Even if Tehran resumes nominal compliance with the defunct 2015 deal, given the already elapsing sunset clauses, it would be no meaningful check on their nuclear ambitions. Furthermore, the envisioned flood of European, let alone American investment simply will not take place. Even before former president Donald Trump ended US compliance with the JCPOA in 2018, foreign direct investment in Iran was anemic. 
THE RISKS of trying to do business with this corrupt, violent and lawless regime are plainly too high for any responsible investor. And going forward, the possibility that a political change in US administrations or control of the Congress will bring the reimposition of sanctions will also have a chilling effect on any significant investment.
There is an obvious alternative to this sorry state of affairs, the real deal the people of Iran need and deserve: the Cyrus Accords. Dwight D. Eisenhower once said that if you cannot solve a problem, you should enlarge it. So rather than trying to stovepipe the nuclear issue from all the Iranian regime’s other bad behavior, a new deal should be comprehensive and resolve the issues impeding the systemic changes necessary to modernize Iran into a secure and prosperous nation that is accountable to its people, and can then reclaim its rightful position as a friend to the United States, Israel and our partners and allies in the Middle East.
The fundamental principle that would have to be part of any real deal for Iran would be the renunciation of hostilities between the parties. This would be pro forma on the part of the United States and Israel, neither of which have an ideological impulse to annihilate Iran, but it would be a seismic shift on the part of the current regime in Iran. If this shift were made, however, it would open a broad range of possibilities for cooperation that would swiftly and decisively change Iranian quality of life.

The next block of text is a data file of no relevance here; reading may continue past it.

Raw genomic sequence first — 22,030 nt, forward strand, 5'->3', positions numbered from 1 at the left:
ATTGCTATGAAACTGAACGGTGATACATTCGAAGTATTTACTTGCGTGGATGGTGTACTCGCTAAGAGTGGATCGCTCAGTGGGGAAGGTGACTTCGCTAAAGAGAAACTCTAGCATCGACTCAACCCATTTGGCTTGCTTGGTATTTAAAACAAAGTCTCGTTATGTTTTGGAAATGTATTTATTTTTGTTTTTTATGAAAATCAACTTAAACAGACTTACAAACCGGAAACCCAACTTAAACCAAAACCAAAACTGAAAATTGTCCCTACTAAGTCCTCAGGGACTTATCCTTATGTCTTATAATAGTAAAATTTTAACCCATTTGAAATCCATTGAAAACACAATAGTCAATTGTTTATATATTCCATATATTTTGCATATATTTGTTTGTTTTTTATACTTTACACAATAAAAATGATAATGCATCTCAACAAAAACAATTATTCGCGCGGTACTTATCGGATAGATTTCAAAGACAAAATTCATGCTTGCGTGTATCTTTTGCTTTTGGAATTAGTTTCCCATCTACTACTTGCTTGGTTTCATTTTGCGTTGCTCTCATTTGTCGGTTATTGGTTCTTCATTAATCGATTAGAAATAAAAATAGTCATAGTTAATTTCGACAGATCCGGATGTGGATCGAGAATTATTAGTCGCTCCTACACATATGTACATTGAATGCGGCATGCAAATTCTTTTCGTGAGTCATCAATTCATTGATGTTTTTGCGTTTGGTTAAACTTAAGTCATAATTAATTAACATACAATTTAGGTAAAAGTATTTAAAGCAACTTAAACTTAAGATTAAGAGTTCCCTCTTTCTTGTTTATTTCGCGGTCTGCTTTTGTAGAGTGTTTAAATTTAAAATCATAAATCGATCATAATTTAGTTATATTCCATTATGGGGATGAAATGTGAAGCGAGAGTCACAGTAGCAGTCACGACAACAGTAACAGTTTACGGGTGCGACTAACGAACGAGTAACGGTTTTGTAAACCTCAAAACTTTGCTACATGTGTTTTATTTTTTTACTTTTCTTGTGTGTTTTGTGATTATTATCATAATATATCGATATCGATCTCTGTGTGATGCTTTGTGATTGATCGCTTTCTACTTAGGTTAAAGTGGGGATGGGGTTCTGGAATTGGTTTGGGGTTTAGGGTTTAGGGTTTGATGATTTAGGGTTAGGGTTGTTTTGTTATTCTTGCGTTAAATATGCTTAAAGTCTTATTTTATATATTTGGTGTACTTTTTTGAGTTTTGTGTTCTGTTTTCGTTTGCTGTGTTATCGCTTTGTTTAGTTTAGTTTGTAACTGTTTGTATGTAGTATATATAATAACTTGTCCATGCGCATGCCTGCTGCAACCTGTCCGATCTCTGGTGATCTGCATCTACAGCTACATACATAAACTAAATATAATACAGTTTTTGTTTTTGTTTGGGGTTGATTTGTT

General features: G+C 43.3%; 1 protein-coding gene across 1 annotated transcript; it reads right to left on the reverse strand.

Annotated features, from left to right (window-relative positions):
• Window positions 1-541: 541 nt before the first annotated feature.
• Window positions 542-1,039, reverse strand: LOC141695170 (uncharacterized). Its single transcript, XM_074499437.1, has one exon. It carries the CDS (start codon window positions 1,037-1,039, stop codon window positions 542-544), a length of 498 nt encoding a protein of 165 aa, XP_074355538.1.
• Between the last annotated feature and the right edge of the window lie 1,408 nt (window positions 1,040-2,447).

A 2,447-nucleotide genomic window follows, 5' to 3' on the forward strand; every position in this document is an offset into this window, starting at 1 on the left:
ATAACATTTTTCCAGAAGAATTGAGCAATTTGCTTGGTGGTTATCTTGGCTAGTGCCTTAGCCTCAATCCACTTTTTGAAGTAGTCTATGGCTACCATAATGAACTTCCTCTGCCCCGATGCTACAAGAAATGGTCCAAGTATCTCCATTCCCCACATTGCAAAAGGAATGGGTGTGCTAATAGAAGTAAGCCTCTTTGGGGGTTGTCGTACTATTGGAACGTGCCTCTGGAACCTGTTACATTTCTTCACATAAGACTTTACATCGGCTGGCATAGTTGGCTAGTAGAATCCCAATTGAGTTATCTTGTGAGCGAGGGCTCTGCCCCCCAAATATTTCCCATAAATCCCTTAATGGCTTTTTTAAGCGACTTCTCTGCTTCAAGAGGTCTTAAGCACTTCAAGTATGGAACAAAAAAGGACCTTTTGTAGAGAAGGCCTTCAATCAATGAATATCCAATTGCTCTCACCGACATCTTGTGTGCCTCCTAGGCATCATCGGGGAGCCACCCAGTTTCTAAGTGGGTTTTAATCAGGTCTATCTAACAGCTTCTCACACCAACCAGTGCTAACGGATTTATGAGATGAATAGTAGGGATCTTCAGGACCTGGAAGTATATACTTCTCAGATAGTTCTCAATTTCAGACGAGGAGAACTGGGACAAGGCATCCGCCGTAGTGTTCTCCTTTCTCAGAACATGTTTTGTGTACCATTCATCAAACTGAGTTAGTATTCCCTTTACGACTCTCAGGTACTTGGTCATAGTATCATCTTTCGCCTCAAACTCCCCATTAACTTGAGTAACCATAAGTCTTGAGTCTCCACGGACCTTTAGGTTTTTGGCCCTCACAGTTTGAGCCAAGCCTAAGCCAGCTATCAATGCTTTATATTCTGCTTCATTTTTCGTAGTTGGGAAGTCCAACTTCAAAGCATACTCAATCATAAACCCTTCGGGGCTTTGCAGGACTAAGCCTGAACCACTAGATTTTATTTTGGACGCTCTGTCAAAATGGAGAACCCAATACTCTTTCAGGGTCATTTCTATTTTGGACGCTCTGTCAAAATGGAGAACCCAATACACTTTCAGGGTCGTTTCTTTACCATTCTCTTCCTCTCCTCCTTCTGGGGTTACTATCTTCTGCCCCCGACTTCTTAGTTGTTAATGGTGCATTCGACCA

Both the US and Israel can be prepared with an expansive menu of public-private partnerships that would build Iranian capacity in everything from mitigating Iran’s acute climate and water degradation to building critical civilian infrastructure in communications and logistics. 
In partnership with regional neighbors, Iran could upgrade its energy industry and engage in a collective security construct that would encourage stability and reduce the need for such an imbalanced expenditure of resources on offensive military programs, and redirect them to desperately-needed nation building at home.
As we wrote in our original piece outlining the vision for the Cyrus Accords, the descendants of Abraham and Cyrus have millennia-old traditions that have successfully intertwined in the past. The day when they reconnect again is not only possible, but probable. The United States, for its part, has a distinguished history of investing heavily in other countries with no imperial intent, but rather in the hopes of cultivating allies who will freely contribute to our mutual prosperity and security. 
Two remarkable examples of this practice are Germany and Japan, which less than a century ago were America’s mortal enemies. Following a fundamental renunciation of aggression, however, they were, with our support, able to transform into key democratic allies with thriving free-market economies. 
With American leadership, the Abraham Accords have shown the way for a comparable transformation of relations between Israel and its Arab neighbors. The Cyrus Accords can follow suit for the people of Iran.
Victoria Coates is a senior fellow at the Center for Security Policy and former US deputy national security advisor for Middle Eastern and North African Affairs. Len Khodorkovsky is the former deputy assistant secretary of state for digital strategy and senior adviser to the US special representative for Iran.